I want a woman to accept me for who I am. I don’t want anyone to change me. A few weeks ago she asked me about my aspirations regarding work and I told her I’m not really interested in climbing the corporate ladder. There was neither a positive reaction nor a negative one. She hasn’t given me any indication that she wants me to change, but perhaps she may do this down the track. Who knows.
Should I tell her I feel inferior? (I don’t want to.) Am I overthinking this? Are we suited? Is it a bad sign that I’m asking you all these questions? Does this mean, because I’m not sure, that I should end it? It’s been awhile since I’ve had a long-term relationship, so maybe I’m coming up with excuses not to. I’d love to hear your thoughts. — Feeling Inferior
Honestly, I think you’re being sexist. You’re dating a woman who has given you zero indication that she’s unhappy with who and how you are, your background, how you’re living your life, or your personal and professional aspirations. You seem to enjoy each other’s company. You sound compatible, which you say is what you’re focused on finding. Your inferiority sounds 100% self-created. You don’t like that a woman you’re dating makes more money than you do, even though she has expressed no qualms about it herself. If, in your mind, your relationship would feel more balanced and well-matched if YOU were the one making more money (or if you made the same amount), that’s sexism. When your income imbalance creates no other issue except your own inferiority complex, that’s sexism. This could be a great relationship. You could be really well-matched. You might be exactly what she’s looking for in a partner, and vice versa, and you might blow it because you can’t deal with a girlfriend owning a Mercedes when you drive a Honda (or whatever). In short: You best check yourself before you wreck yourself.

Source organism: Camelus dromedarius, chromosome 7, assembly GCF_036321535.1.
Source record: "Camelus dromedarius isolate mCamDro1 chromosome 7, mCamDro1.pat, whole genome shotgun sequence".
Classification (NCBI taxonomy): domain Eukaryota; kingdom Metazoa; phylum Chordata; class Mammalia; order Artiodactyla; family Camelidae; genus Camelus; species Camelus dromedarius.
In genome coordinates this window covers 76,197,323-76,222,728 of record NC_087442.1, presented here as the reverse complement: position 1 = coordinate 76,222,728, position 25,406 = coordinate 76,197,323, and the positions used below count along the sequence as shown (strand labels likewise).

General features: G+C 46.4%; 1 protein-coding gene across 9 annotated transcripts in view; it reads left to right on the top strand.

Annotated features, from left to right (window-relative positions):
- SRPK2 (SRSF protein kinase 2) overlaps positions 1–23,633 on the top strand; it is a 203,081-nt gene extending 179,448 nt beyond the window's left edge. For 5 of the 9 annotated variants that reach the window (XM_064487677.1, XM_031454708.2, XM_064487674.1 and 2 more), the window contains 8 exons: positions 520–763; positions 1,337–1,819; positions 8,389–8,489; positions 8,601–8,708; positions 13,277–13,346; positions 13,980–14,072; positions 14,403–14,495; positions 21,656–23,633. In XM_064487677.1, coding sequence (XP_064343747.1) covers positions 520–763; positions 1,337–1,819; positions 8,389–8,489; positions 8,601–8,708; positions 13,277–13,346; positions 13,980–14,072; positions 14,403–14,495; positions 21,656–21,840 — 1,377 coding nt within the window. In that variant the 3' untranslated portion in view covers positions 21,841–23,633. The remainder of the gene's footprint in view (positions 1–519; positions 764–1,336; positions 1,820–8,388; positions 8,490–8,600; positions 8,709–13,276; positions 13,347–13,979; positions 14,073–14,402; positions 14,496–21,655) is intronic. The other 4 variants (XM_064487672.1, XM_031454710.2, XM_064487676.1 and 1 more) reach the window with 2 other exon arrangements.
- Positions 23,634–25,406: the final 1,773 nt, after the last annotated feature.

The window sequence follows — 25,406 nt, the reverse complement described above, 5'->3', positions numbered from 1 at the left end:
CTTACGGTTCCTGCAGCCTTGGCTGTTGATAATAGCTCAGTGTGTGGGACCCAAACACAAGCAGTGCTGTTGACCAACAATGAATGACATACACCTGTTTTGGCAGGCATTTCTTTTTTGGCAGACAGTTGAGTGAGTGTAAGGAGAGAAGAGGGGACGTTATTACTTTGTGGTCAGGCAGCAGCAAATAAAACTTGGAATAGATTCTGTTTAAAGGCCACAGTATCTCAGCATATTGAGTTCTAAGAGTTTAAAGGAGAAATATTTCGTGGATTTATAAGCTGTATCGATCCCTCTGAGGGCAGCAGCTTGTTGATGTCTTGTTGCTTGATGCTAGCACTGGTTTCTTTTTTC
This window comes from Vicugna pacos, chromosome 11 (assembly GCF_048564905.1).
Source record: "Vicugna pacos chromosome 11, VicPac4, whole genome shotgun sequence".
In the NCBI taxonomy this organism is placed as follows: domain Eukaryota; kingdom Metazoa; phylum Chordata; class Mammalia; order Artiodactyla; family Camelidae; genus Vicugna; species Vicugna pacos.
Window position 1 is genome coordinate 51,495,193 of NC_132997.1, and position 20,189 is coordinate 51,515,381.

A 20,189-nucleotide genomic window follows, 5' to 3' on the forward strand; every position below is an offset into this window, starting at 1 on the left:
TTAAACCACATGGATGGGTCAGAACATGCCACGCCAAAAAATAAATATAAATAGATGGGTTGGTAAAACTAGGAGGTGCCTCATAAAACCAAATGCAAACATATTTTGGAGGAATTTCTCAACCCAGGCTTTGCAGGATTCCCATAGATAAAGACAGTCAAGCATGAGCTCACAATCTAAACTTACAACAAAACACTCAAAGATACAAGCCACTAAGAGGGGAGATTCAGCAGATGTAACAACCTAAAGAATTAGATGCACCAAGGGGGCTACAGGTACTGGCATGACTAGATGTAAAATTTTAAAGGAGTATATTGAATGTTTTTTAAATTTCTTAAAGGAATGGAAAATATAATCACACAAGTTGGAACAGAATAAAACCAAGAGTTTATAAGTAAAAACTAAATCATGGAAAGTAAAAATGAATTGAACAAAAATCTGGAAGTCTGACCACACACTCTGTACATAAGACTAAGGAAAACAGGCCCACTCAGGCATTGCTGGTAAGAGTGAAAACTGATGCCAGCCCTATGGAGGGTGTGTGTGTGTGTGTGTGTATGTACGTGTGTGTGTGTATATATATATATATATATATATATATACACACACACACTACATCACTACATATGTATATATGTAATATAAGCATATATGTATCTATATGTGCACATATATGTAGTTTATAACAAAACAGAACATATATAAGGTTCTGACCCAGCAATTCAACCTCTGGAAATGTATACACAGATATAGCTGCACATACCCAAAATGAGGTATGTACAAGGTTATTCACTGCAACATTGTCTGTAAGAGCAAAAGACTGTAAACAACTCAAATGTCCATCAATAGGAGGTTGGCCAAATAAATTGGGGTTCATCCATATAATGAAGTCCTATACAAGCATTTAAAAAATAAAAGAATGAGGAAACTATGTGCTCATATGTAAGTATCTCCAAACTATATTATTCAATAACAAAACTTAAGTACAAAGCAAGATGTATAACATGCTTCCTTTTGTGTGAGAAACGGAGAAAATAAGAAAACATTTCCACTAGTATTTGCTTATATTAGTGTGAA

But saying that won’t make the inferiority disappear, I know that. You know what might though? Communicating to Louise. No, don’t tell her that you feel inferior. Not only is that a turn-off, but it’s also a quick way to sabotage any potential your relationship might have. But you can tell her that you were thinking about your discussion the other day when she asked about your professional aspirations. Tell her just what you told me — that you work to live and that, rather than focus on climbing a corporate ladder or aspiring to making loads of money, you focus on enjoying the small and big pleasures of life. Tell her that, while she may have different priorities, you respect and admire her ambition. Can you see how your lifestyle and values might complement hers? Can you see how you might grow and learn from each other? If so, tell her.
Ask if she sees your lifestyles as complementary and compatible. Maybe she doesn’t know yet, and that’s ok. You’ve only been dating for two months — you’re still getting to know each other and figure out whether you might be a match. But give her the time and chance to figure it out. Don’t decide for her that you’re “inferior” because you don’t have the same professional ambition that she has. Maybe she doesn’t give a shit about that. Or, maybe, as she learns more about you and how you two mesh, any idea she might have had about the kind of guy she was looking for will morph. Often it takes falling for a specific person to realize that what we thought we were attracted to (like brown hair, for example), was superficial, and that it’s the other stuff that we can’t always put a finger on that has a far greater impact on our relationship success.
P.S. It wouldn’t hurt to pay for dates more frequently. Just because she CAN and DOES pay for the majority of them, doesn’t mean she wouldn’t appreciate your doing the treating more often than you currently do. Choose activities that are within your budget — cooking dinner for her, for example, or planning a picnic spread — could be both affordable and romantic, and they could show her that you value her beyond her sex appeal and bank account.